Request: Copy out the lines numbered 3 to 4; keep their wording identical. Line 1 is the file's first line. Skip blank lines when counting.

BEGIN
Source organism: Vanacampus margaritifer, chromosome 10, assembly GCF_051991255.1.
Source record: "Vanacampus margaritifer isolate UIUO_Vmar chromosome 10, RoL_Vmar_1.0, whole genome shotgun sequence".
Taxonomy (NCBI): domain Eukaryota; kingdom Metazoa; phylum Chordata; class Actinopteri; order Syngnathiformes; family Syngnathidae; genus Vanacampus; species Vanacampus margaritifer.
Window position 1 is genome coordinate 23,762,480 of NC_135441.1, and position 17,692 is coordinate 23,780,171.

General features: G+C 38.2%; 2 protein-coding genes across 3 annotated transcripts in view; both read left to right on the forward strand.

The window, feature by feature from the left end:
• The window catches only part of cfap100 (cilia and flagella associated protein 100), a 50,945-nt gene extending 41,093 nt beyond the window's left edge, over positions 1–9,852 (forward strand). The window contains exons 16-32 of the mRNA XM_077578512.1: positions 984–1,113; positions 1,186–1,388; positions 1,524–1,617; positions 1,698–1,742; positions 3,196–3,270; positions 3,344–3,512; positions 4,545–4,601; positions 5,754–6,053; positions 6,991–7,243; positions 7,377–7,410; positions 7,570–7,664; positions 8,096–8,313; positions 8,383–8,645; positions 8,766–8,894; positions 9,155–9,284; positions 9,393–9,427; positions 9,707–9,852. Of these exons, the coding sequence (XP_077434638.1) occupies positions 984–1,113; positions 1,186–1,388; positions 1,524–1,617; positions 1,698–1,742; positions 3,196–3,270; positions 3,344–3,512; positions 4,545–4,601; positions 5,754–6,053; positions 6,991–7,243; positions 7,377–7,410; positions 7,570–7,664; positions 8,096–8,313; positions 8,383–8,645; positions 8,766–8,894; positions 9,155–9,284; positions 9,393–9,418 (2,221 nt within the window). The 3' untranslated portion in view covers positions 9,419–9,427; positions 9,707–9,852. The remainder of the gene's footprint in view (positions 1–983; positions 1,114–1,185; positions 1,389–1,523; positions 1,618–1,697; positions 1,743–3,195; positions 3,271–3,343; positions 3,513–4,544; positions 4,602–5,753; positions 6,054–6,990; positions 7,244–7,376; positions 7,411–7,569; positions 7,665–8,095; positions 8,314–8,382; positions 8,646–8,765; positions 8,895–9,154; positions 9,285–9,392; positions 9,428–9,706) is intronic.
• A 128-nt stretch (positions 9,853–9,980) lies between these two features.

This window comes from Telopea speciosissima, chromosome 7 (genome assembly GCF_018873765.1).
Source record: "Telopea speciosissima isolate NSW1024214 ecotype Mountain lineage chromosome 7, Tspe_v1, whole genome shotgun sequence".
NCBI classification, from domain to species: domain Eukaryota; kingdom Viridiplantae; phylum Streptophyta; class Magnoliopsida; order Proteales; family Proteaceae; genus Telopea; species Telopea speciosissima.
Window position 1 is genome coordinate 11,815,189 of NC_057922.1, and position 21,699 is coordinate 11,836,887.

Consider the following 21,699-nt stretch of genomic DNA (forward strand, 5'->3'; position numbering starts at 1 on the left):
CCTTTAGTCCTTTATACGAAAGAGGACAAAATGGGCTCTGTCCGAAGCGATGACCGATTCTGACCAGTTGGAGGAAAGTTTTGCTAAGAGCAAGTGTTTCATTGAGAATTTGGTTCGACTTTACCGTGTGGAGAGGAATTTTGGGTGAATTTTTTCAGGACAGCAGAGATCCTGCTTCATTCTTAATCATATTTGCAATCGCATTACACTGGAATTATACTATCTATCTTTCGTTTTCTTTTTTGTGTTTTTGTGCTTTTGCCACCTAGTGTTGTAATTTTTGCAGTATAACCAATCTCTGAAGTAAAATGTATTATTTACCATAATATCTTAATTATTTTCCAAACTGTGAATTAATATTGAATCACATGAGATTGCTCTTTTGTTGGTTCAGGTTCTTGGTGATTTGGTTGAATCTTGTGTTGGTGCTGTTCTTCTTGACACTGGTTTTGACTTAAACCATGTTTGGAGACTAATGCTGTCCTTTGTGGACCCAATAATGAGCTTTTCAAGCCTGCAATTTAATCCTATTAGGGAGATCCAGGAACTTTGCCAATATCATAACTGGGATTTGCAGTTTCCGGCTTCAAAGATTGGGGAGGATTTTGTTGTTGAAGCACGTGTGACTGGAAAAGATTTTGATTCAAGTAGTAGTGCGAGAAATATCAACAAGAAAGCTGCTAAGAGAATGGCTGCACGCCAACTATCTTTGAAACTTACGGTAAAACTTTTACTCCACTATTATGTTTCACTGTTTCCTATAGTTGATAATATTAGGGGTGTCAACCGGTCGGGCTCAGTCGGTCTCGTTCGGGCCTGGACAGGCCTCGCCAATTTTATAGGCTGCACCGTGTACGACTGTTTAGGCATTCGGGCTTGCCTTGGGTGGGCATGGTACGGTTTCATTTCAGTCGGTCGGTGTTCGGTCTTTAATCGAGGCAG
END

Taxonomy (NCBI): domain Eukaryota; kingdom Metazoa; phylum Chordata; class Actinopteri; order Syngnathiformes; family Syngnathidae; genus Vanacampus; species Vanacampus margaritifer.
Window position 1 is genome coordinate 23,762,480 of NC_135441.1, and position 17,692 is coordinate 23,780,171.